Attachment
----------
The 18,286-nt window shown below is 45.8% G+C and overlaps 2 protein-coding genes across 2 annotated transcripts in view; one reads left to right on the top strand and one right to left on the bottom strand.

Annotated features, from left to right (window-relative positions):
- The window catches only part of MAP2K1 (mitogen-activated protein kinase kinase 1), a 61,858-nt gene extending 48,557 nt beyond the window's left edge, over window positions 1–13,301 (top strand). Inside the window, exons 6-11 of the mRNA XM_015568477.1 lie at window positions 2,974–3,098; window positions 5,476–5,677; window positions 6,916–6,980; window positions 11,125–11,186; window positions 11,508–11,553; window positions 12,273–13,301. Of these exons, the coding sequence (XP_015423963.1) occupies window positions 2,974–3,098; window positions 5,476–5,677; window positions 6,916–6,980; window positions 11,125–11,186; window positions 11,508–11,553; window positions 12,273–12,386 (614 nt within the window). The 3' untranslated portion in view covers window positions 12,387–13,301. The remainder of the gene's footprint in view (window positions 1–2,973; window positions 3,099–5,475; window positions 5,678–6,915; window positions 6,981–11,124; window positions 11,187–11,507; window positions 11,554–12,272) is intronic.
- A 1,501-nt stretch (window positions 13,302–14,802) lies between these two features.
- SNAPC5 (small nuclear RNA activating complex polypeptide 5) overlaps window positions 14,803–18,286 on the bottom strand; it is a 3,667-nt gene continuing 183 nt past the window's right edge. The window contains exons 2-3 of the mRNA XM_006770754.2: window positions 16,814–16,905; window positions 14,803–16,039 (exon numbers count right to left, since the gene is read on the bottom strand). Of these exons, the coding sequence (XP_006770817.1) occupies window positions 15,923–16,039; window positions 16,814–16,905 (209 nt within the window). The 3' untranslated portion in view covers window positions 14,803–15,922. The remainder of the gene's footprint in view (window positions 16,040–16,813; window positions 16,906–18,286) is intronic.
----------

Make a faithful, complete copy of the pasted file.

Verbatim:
The 18,286-nt window shown below is 45.8% G+C and overlaps 2 protein-coding genes across 2 annotated transcripts in view; one reads left to right on the top strand and one right to left on the bottom strand.

Annotated features, from left to right (window-relative positions):
- The window catches only part of MAP2K1 (mitogen-activated protein kinase kinase 1), a 61,858-nt gene extending 48,557 nt beyond the window's left edge, over window positions 1–13,301 (top strand). Inside the window, exons 6-11 of the mRNA XM_015568477.1 lie at window positions 2,974–3,098; window positions 5,476–5,677; window positions 6,916–6,980; window positions 11,125–11,186; window positions 11,508–11,553; window positions 12,273–13,301. Of these exons, the coding sequence (XP_015423963.1) occupies window positions 2,974–3,098; window positions 5,476–5,677; window positions 6,916–6,980; window positions 11,125–11,186; window positions 11,508–11,553; window positions 12,273–12,386 (614 nt within the window). The 3' untranslated portion in view covers window positions 12,387–13,301. The remainder of the gene's footprint in view (window positions 1–2,973; window positions 3,099–5,475; window positions 5,678–6,915; window positions 6,981–11,124; window positions 11,187–11,507; window positions 11,554–12,272) is intronic.
- A 1,501-nt stretch (window positions 13,302–14,802) lies between these two features.
- SNAPC5 (small nuclear RNA activating complex polypeptide 5) overlaps window positions 14,803–18,286 on the bottom strand; it is a 3,667-nt gene continuing 183 nt past the window's right edge. The window contains exons 2-3 of the mRNA XM_006770754.2: window positions 16,814–16,905; window positions 14,803–16,039 (exon numbers count right to left, since the gene is read on the bottom strand). Of these exons, the coding sequence (XP_006770817.1) occupies window positions 15,923–16,039; window positions 16,814–16,905 (209 nt within the window). The 3' untranslated portion in view covers window positions 14,803–15,922. The remainder of the gene's footprint in view (window positions 16,040–16,813; window positions 16,906–18,286) is intronic.